is creating mixed media art

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for jumping on the wagon, you will receive whatever I create in print it digital form 


If someone named Diane were to interview me, and these happened to be her questions, this is how it would go:

As "jennskies", what's one major fascination you have that influences your work?
The brain: asleep and awake, and how perceptions and sensations during both of those states relate to some stimuli, seen and unseen.  

Well I see how that could provide an almost overwhelming amount of fodder. So, what about that propels you to create?
Well, Diane, I suppose I'd have to say my truly insatiable curiosity of that which is often overlooked, unobserved, or blindly accepted, yet universally experienced. Sure, like sleep; and also our biases, our energy, the patterns we unknowingly carry and act out with other people. 

So, jennskies, what is---
Diane, excuse my interruption, but if I may elaborate with a tangible example of what I was saying before. I'm feel surges to create that which can be looked at, almost commanding someone's gaze to view the piece and to almost immediately have a story in either their minds or in their bodily sensations. This is kind of how I incorporate the formal training in neuroscience I've received into the artwork I create. 

So what you're saying is that you've chosen a path in the arts rather than pursuing a graduate degree in the sciences? 
Diane, I suppose you could phrase it that way and I would say yes. I have developed an understanding, which may or may not be entirely unique: that science and art have....let's call it, "a familial relationship." They often rely on each other, and operate in much the same ways. So I often believe that the aspect of science that chose me is art.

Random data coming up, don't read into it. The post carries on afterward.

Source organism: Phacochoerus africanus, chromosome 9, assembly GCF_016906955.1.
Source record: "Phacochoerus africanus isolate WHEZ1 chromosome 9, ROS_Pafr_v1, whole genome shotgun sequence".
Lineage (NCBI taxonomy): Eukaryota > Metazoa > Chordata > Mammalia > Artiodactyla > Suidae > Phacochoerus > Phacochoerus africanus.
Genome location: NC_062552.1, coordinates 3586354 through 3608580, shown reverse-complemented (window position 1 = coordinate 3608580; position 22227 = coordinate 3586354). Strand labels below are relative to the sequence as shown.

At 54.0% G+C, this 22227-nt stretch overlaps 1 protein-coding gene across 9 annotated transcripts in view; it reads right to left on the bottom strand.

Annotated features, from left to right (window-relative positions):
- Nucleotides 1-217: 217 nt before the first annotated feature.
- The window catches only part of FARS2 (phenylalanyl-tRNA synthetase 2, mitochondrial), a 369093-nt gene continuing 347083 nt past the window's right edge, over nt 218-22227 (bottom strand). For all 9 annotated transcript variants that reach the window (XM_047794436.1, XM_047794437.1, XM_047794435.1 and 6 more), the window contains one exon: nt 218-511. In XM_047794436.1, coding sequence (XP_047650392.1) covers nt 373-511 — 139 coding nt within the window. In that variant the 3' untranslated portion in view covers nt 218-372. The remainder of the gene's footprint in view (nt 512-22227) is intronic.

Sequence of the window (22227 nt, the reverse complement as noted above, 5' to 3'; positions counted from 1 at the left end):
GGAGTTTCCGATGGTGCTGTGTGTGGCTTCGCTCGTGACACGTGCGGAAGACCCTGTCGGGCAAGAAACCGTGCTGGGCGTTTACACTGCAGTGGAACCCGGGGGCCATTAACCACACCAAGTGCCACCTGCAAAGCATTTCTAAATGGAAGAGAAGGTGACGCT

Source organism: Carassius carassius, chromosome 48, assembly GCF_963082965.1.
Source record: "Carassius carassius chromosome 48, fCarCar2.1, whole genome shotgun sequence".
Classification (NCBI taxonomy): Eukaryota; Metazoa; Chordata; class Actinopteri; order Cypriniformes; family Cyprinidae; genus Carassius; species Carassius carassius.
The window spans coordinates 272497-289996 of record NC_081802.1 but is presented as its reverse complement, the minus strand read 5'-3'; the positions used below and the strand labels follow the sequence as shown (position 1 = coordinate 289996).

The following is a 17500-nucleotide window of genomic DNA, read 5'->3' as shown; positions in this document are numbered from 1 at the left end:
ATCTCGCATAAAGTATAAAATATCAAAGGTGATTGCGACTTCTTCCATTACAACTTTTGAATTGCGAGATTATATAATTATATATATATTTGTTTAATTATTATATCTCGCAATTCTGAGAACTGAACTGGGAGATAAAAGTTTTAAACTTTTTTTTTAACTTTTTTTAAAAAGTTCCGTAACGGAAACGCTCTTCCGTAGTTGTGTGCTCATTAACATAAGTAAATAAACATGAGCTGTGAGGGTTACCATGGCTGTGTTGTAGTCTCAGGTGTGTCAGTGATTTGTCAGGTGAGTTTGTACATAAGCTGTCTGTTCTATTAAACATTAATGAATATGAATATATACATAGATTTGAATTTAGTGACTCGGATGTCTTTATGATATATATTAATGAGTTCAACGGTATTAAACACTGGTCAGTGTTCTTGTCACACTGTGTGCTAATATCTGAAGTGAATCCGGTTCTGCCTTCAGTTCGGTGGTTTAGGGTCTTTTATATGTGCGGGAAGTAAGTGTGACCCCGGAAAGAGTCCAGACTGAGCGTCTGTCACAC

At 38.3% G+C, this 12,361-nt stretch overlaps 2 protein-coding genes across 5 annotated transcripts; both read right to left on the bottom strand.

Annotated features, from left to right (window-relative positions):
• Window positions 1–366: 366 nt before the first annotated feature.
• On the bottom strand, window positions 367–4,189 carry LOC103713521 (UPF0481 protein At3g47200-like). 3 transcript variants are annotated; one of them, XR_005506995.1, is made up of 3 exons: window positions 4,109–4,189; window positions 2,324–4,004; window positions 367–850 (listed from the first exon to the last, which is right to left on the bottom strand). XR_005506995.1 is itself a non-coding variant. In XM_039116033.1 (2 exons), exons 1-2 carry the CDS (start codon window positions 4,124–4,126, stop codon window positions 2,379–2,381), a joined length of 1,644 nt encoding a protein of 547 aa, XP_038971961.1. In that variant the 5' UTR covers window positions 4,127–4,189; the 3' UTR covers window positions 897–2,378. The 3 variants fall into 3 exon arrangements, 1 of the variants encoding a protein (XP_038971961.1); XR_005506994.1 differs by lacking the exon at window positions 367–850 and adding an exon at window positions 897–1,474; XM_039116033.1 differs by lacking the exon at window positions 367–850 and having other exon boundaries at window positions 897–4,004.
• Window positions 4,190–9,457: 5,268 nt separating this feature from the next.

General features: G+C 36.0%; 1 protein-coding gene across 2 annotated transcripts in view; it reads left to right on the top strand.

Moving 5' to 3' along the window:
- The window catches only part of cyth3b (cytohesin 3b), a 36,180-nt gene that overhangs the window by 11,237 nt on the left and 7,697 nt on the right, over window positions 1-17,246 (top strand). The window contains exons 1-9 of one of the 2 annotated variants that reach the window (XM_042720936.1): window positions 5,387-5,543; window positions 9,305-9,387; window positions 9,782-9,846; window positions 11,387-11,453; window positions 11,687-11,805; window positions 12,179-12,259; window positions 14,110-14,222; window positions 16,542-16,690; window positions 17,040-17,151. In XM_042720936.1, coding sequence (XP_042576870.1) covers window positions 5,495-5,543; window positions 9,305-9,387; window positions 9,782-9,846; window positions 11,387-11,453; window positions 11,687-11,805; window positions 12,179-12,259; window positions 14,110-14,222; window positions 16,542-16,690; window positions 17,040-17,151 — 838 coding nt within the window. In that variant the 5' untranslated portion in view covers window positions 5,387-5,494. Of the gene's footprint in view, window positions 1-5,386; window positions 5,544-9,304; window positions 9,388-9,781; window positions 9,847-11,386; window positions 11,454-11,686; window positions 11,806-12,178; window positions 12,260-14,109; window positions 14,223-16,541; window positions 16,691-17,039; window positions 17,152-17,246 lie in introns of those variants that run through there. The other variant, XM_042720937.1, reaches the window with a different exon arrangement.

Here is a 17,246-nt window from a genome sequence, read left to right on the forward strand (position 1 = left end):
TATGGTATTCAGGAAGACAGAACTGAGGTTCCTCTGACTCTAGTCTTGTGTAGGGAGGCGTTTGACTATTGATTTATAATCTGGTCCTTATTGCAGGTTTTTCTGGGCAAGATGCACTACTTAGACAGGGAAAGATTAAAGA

Okay, jennskies, I'll go there with you, but tell me this - how can you claim your art is like formal science?
Diane, I love how direct you're willing to get with me. Instead of analyzing lab samples, I'm analyzing how humans respond to certain types of artwork. 

Well, do you have any data that you can draw conclusions from?
The only thing I can share with certainty, at this stage, is that the exercise can be one of enlightenment, even for the unenthused.

Diane, take this example: gather a room full of people, perhaps a majority of the people in the room represent majority population with maybe only a few individuals who identify with minority backgrounds and/or exist within marginalized communities. It becomes a way of educating through experience, thus relieving at least some of the undue burden that oppressed individuals have with educating people of privilege about their privilege. It starts a conversation in a non-judgmental space, using tangible examples of how different perspectives and biases operate through dialogue about shared experiences of what one individual sees in an image and the story their mind formed about that image compared to another. 

Wow, jennskies, that's a lot to take in. Let's let that really sink in and end there. Is there anything else you'd like to say to your potential supporters? 
Art is capable of infinite experiences, Diane, because art moves people who are still.

I'd also like to add that a major aspect of what I make is used with reusing non-compostable/recyclable plastics (i.e., my roommate's cold brew cups), found objects or papers, old shipping materials, and the list truly does continue. I use sustainable paints from ethical companies, and the same goes for the canvas and other mixed materials for that particular genre of artwork. 

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